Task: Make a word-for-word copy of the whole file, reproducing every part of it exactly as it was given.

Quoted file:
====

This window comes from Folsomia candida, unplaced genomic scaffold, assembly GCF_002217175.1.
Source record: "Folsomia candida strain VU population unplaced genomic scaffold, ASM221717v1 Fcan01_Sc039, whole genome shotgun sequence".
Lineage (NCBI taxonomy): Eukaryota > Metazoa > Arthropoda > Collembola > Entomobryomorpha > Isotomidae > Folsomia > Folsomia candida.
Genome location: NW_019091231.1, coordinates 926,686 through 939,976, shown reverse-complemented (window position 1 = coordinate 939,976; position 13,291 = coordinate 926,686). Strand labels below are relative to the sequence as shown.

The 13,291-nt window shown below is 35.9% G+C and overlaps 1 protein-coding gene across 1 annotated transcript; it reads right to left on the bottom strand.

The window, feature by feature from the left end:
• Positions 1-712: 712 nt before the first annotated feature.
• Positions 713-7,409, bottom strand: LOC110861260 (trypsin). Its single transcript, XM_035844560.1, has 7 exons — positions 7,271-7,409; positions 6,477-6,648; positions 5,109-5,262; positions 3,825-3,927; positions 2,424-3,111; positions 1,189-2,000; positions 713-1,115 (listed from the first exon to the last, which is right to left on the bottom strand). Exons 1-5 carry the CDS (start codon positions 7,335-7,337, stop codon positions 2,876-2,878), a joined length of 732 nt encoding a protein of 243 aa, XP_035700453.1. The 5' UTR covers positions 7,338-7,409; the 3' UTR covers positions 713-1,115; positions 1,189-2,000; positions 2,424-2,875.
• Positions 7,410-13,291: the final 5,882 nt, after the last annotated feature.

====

This window comes from Folsomia candida, unplaced genomic scaffold, assembly GCF_002217175.1.
Source record: "Folsomia candida strain VU population unplaced genomic scaffold, ASM221717v1 Fcan01_Sc039, whole genome shotgun sequence".
Lineage (NCBI taxonomy): Eukaryota > Metazoa > Arthropoda > Collembola > Entomobryomorpha > Isotomidae > Folsomia > Folsomia candida.
Genome location: NW_019091231.1, coordinates 926,686 through 939,976, shown reverse-complemented (window position 1 = coordinate 939,976; position 13,291 = coordinate 926,686). Strand labels below are relative to the sequence as shown.

The 13,291-nt window shown below is 35.9% G+C and overlaps 1 protein-coding gene across 1 annotated transcript; it reads right to left on the bottom strand.

The window, feature by feature from the left end:
• Positions 1-712: 712 nt before the first annotated feature.
• Positions 713-7,409, bottom strand: LOC110861260 (trypsin). Its single transcript, XM_035844560.1, has 7 exons — positions 7,271-7,409; positions 6,477-6,648; positions 5,109-5,262; positions 3,825-3,927; positions 2,424-3,111; positions 1,189-2,000; positions 713-1,115 (listed from the first exon to the last, which is right to left on the bottom strand). Exons 1-5 carry the CDS (start codon positions 7,335-7,337, stop codon positions 2,876-2,878), a joined length of 732 nt encoding a protein of 243 aa, XP_035700453.1. The 5' UTR covers positions 7,338-7,409; the 3' UTR covers positions 713-1,115; positions 1,189-2,000; positions 2,424-2,875.
• Positions 7,410-13,291: the final 5,882 nt, after the last annotated feature.